Zibby: I don’t.

Anne: I don’t either. Some people really love their deep dive travel research and planning. That’s part of the process for them, and that’s fine. It is not overthinking if you’re giving it the amount of thought you want to. My goal is to give decisions the amount of energy they deserve. Figuring out which pair of jeans fits best, I do not want to spend energy on that. I think when we’re facing big decisions, we’re our better selves. We know it’s important. We know we need to think about it smartly. We’re careful to do so. It’s not that nobody sinks into a major episode of stewing over a big decision, but I think we’re more careful about them. Little decisions sneak up on us. Before we know it, we spent twenty minutes in the aisle at Barnes & Noble going, okay, I found my first two books that are on the three-for-two table. Now what am I going to get for the third? Pretty soon, we’re bouncing all over the store rethinking the entire decision. You’ve got better things to do with your life, with your twenty minutes, than that. That decision, I really have learned if I don’t want to be spending my time thinking about this, if I’m going to regret this in an hour or tomorrow, just truly, pick something and move on.

Zibby: Easier said than done.

Anne: That’s so true. It does become easier with practice, though. It’s like a muscle you strengthen.

Zibby: You have different things in the book about how to make decisions with what events to go to for friends, which I thought was interesting because you could spend your whole life going to different things. This might sound odd, but I have this thing about going to funerals. Anybody I knew — I went to a funeral of the mother of a preschool classmate of mine who I haven’t seen since I was three. I was like, I don’t know, I have to be there. I don’t know why, but that’s somehow important. You have a quote that you refer to. If you care, be there, something like that. Tell me about how you make decisions about which things to go to for other people.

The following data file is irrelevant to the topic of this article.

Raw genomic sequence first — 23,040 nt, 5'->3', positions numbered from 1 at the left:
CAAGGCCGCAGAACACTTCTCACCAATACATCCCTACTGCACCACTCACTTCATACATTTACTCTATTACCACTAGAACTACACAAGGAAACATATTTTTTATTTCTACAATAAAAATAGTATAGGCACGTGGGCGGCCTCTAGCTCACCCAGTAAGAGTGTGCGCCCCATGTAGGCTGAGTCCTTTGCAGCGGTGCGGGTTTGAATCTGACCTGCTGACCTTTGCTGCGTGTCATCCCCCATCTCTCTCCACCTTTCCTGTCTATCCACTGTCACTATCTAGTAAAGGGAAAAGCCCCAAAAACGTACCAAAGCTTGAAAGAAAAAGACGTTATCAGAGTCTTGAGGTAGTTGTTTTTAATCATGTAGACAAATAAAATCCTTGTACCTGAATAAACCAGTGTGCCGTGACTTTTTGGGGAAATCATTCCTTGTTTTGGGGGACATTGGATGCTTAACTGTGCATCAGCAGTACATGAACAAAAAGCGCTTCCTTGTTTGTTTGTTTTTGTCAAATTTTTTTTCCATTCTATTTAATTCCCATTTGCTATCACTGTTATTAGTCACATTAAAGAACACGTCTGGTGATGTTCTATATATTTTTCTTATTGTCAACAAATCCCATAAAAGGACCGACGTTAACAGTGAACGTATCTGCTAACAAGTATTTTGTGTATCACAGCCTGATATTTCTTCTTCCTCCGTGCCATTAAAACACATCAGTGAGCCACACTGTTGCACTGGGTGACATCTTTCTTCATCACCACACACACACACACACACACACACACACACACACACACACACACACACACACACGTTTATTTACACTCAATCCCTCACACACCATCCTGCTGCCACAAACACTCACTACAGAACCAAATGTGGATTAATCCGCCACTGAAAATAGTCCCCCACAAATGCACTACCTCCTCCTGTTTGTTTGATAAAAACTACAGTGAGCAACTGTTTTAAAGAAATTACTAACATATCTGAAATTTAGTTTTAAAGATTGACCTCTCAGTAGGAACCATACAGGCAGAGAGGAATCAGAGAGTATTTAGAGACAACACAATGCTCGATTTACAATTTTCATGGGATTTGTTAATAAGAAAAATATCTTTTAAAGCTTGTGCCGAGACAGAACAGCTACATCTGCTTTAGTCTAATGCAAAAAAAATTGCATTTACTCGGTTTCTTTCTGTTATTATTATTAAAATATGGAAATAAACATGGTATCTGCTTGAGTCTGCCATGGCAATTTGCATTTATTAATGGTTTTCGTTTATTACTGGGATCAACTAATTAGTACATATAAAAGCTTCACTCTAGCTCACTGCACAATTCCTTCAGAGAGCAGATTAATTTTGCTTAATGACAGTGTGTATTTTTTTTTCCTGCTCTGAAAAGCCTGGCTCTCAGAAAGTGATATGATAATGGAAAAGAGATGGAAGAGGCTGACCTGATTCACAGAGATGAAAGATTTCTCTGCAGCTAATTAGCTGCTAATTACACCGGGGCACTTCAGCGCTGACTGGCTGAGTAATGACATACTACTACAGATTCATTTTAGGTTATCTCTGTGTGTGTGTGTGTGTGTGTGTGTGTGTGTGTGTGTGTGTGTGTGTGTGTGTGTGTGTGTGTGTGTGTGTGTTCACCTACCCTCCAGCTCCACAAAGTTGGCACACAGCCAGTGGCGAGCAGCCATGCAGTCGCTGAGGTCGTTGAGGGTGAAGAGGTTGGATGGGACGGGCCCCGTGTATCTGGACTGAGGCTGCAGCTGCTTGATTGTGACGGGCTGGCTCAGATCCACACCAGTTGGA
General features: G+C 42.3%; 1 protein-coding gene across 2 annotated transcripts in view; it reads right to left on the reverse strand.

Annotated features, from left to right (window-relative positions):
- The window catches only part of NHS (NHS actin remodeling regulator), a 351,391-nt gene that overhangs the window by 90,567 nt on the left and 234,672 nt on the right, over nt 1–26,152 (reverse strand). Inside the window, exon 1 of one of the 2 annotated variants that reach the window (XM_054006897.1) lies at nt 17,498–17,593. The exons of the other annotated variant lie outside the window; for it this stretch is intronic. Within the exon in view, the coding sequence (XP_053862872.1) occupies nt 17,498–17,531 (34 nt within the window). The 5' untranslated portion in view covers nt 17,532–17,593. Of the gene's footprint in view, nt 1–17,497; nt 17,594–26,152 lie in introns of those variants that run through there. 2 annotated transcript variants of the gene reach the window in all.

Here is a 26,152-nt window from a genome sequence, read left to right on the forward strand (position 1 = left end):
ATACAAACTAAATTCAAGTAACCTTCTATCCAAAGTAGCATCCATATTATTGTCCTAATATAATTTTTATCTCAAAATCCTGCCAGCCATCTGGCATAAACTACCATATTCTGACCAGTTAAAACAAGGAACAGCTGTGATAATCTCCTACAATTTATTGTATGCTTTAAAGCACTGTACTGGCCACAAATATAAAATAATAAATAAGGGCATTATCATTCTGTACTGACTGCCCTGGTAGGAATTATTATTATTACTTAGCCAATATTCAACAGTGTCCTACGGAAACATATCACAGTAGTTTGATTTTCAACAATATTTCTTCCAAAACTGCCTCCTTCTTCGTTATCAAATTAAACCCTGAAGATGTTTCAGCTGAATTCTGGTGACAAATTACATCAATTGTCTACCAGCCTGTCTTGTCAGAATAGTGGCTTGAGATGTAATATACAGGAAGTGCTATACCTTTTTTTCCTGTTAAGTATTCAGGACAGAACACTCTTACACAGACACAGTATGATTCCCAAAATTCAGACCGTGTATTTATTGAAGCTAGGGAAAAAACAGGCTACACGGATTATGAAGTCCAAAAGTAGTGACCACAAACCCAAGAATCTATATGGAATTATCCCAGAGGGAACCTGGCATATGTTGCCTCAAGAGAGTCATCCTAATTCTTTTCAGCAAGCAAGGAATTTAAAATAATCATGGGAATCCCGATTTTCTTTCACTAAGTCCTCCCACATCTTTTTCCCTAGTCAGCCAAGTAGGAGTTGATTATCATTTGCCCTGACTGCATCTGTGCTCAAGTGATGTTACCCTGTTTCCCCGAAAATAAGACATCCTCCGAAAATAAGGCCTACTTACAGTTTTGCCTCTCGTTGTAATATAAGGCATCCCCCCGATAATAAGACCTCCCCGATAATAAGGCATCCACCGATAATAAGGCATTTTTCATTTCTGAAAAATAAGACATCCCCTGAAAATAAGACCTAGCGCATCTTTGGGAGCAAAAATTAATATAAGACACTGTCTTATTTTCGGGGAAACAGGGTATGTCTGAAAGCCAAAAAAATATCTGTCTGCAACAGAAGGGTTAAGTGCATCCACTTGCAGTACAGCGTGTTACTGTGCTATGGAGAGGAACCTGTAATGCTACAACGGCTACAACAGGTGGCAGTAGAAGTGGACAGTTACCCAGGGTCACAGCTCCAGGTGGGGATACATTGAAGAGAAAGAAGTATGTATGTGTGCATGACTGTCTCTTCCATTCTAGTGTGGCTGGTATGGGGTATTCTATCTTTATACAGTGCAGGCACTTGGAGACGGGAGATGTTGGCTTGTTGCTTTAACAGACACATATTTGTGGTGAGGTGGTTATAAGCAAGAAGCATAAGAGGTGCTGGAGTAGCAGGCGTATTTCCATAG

Anne: Something that has changed my life is realizing that if you can identify if there’s a value underlying the question, the decision you’re facing, it makes the decision so much easier to make. That’s so interesting that you say that about funerals because I deeply regret not going to a certain funeral. I felt like I didn’t know the person that well. I was like, do I really deserve to be there? Would that be weird? Sometimes by making a wrong decision, we realize how to live rightly in the future. Now one of my rules to live by is I will air on the side of being there. My friend who said this to me, she calls it cheesy, but the little rhyme I think of all the time is, if you care, you’ll be there; if you don’t, you won’t. Of course, that’s not universally true. We’ve had friends get married across the country the same weekend. We cared deeply about both, but you can’t be in California and New York at the same time. We had all gotten together for an unofficial college roommates’ reunion outside Chicago. Travel was not easy for anybody. Several of us had kids in diapers. People were missing important things at work that they maybe should really have been at, but we all made the effort to come together outside Chicago with our real lives wanting us at home.